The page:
NO HORSEPLAY, ATTITUDES, FIGHTS or PHONES
Gratefulness / Rei- "The Bow"
Treat & Be Treated with Courtesy & Respect
Be Correct. Be On Time. Pay Your Debts
No Talking/Socializing During Classes
Cleanliness / Kireizuki
Be Clean. Clean Clothes, Cut Nails on Fingers & Toes
No Shoes on Mat, Wear Slippers on Common Areas
Keep Home & Dojo Clean
No Eating, Drinking, Gum or Jewelry
Neat & Clean Official Attire Only
Self-Control / Jisei
Attitude / Taido
Posture / Shesei
Focus, Intensity / Kime
Initiative / Sen
Center / Hara, Tanden, Ki
Eye To Eye / Getting Along with Others
Speak Up- Use Your Voice
Respecting Others & Their Property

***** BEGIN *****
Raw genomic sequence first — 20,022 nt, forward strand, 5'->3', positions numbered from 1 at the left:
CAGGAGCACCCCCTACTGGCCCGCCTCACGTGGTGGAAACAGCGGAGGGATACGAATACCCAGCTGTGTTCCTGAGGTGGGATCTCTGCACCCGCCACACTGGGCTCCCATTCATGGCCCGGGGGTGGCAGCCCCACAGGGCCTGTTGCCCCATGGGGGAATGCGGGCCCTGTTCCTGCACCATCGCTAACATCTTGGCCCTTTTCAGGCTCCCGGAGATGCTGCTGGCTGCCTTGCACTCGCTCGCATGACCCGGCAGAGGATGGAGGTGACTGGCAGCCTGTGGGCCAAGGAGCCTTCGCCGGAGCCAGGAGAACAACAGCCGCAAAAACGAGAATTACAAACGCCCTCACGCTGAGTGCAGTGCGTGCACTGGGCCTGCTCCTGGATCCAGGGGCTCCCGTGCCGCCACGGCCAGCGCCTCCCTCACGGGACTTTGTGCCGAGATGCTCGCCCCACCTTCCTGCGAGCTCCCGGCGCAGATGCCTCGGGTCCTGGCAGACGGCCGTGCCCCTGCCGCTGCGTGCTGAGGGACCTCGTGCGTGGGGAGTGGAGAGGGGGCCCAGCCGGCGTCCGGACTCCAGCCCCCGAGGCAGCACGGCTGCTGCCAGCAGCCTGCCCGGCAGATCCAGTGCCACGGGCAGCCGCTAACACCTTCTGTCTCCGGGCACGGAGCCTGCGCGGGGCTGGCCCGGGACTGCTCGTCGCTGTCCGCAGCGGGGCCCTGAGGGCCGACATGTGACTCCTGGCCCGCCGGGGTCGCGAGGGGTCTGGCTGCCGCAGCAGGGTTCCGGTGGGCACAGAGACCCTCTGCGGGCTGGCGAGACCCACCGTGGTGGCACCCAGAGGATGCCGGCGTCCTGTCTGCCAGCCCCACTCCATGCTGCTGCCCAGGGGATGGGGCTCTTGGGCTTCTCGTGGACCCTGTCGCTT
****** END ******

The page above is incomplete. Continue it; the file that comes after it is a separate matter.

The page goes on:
Courtesy is the same as greeting someone with honor and respect. As we shake hands in the west, we bow or "give courtesy" in the far east.
"Rei" actually means "expressing gratitude" in Japanese.
So when we hear the phrase "sensei ni rei!" and we are told it means "bow to sensei" this is not entirely correct. Perhaps a better translation would be- "show one who came before us gratitude!"
Essentially, when you bow it is actually a display of gratitude, usually to an elder or benefactor and not an act of worship as it has been so often maligned and mistaken for.
In our martial art community "Courtesy" is used as a catch-phrase for all concepts of gratitude and respect, especially towards parents, siblings, family, friends, classmates, co-workers and community.
So when you hear us urge students to "give courtesy" what we are really suggesting is that we should show our gratitude to others for sharing of themselves with us
and to show that we don't take them for granted.